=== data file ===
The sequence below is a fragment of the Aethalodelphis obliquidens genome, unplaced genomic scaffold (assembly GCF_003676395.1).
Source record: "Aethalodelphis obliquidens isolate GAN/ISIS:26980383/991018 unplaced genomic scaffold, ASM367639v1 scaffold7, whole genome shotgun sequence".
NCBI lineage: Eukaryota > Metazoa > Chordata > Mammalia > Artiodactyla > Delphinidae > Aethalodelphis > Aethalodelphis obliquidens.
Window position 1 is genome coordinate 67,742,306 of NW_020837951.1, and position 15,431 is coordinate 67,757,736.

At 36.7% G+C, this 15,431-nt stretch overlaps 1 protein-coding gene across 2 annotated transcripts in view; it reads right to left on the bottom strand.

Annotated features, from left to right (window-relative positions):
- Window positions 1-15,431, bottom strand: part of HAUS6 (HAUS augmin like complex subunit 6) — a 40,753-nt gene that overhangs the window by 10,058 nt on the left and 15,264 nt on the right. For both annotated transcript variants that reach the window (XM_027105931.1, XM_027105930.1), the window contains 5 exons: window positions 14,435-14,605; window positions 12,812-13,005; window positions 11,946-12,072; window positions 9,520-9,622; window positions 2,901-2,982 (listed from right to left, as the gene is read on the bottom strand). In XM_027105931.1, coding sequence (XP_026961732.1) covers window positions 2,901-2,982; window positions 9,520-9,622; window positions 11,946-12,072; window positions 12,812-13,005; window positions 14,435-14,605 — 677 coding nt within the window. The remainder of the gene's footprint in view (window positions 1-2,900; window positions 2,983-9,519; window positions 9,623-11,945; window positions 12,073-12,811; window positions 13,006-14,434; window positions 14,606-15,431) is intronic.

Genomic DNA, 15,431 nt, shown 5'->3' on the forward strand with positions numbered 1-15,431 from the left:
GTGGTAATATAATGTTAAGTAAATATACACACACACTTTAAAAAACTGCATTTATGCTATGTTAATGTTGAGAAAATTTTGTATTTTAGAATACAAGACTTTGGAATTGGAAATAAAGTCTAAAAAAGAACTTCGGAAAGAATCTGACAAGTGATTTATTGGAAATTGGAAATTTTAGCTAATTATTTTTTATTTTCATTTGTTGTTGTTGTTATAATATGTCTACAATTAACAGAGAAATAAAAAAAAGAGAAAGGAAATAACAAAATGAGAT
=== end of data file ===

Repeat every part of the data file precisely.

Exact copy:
The sequence below is a fragment of the Aethalodelphis obliquidens genome, unplaced genomic scaffold (assembly GCF_003676395.1).
Source record: "Aethalodelphis obliquidens isolate GAN/ISIS:26980383/991018 unplaced genomic scaffold, ASM367639v1 scaffold7, whole genome shotgun sequence".
NCBI lineage: Eukaryota > Metazoa > Chordata > Mammalia > Artiodactyla > Delphinidae > Aethalodelphis > Aethalodelphis obliquidens.
Window position 1 is genome coordinate 67,742,306 of NW_020837951.1, and position 15,431 is coordinate 67,757,736.

At 36.7% G+C, this 15,431-nt stretch overlaps 1 protein-coding gene across 2 annotated transcripts in view; it reads right to left on the bottom strand.

Annotated features, from left to right (window-relative positions):
- Window positions 1-15,431, bottom strand: part of HAUS6 (HAUS augmin like complex subunit 6) — a 40,753-nt gene that overhangs the window by 10,058 nt on the left and 15,264 nt on the right. For both annotated transcript variants that reach the window (XM_027105931.1, XM_027105930.1), the window contains 5 exons: window positions 14,435-14,605; window positions 12,812-13,005; window positions 11,946-12,072; window positions 9,520-9,622; window positions 2,901-2,982 (listed from right to left, as the gene is read on the bottom strand). In XM_027105931.1, coding sequence (XP_026961732.1) covers window positions 2,901-2,982; window positions 9,520-9,622; window positions 11,946-12,072; window positions 12,812-13,005; window positions 14,435-14,605 — 677 coding nt within the window. The remainder of the gene's footprint in view (window positions 1-2,900; window positions 2,983-9,519; window positions 9,623-11,945; window positions 12,073-12,811; window positions 13,006-14,434; window positions 14,606-15,431) is intronic.

Genomic DNA, 15,431 nt, shown 5'->3' on the forward strand with positions numbered 1-15,431 from the left:
GTGGTAATATAATGTTAAGTAAATATACACACACACTTTAAAAAACTGCATTTATGCTATGTTAATGTTGAGAAAATTTTGTATTTTAGAATACAAGACTTTGGAATTGGAAATAAAGTCTAAAAAAGAACTTCGGAAAGAATCTGACAAGTGATTTATTGGAAATTGGAAATTTTAGCTAATTATTTTTTATTTTCATTTGTTGTTGTTGTTATAATATGTCTACAATTAACAGAGAAATAAAAAAAAGAGAAAGGAAATAACAAAATGAGAT